articles, opinions, and research about teaching and learning

What Makes a Child-Friendly Learning Environment?

In the School
The school environment is:

  • a place where children's opinions and needs are included

  • a place where peace and gender equity are upheld and differences of class, caste and religion are accepted

  • a place where opportunities for children's participation are extended, both inside the classroom, and in the community

  • accessible to all, including those with learning disabilities, and those who are pregnant

  • safe and secure, free from violence and abuse, sale or trafficking

  • a place where children take responsibility for their learning

  • a place where healthy lifestyles and life skills are promoted

  • above all, a place where children learn


The school resources
  • safe water and sanitation facilities, first aid supplies

  • age-appropriate furniture, and resources within reach (bookshelves, chalkboards)


The Curriculum
The curriculum should contain at least:

    Knowledge
    - language
    - mathematics
    - science
    - social studies


    Skills
    - literacy
    - numeracy
    - life skills


    Values
    - human rights
    - moral and spiritual values


    Processes
    - age-appropriate, child-centred, gender sensitive and linked to experience
    - freedom of expression, creativity, association; play and recreation; free from physical and mental violence; linked to children's rights with key learning outcomes


Teachers

  • appropriate training in learning centred education so that children participate actively, individual differences are respected, and children's well-being is promoted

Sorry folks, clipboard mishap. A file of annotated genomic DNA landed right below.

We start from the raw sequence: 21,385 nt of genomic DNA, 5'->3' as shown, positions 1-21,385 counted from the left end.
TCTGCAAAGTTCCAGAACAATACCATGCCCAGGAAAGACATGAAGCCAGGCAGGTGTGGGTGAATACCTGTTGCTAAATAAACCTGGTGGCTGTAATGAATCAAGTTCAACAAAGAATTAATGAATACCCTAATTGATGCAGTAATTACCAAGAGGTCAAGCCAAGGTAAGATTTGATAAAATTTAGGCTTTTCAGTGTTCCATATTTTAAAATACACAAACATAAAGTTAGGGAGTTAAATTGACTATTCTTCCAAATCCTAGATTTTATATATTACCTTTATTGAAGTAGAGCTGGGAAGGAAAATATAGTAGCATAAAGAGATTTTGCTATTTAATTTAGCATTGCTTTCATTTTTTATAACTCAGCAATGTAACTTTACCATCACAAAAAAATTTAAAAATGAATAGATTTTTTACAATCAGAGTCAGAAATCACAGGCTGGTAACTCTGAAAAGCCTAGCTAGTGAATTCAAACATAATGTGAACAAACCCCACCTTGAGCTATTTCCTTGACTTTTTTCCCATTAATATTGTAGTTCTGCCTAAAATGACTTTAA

• opportunities to foster professional skills so that children can achieve desired learning outcomes

  • understanding and monitoring children's rights

  • able to communicate goals for schooling to parents and others in the community

  • educational materials, textbooks, writing tools, and learning resources are gender sensitive and encourage active learning in a language which children can understand

  • flexible schedules to accommodate out of school responsibilities

  • offering a adequate instruction time for learning in key curriculum areas

  • offering a range of learning options

  • establishing schools where children live and work

  • building education systems which support children's learning as a first priority

  • focusing supervision on teacher improvement rather than covering the curriculum


In the Community
  • viewing home and community as sources for children's learning

  • involving parents in school management and learning activities

  • providing parents with freedom of access to information about children's learning so that they can put into practice at home what is learned in school


Also see these related links:

- Involving families in learning

- Teachers and communities

- Active assessment for active learning

References:

Pigozzi, M. (1997) Implication of the Convention on the Rights of the Child for Education Activities Supported by UNICEF Unpublished paper, Education Section, Programme Division, UNICEF

Torres, R. (N.D.) Children's Right to Basic Education Unpublished paper, Education Section, Programme Division, UNICEF

UNICEF (1996) Child Friendly Schools Initiative Education News, Issue No 16, April 1996

UNICEF (1998) Master Plan of Operations between the Government of the Philippines and UNICEF, 1999-2003 'CPC V



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Last revised March, 2002
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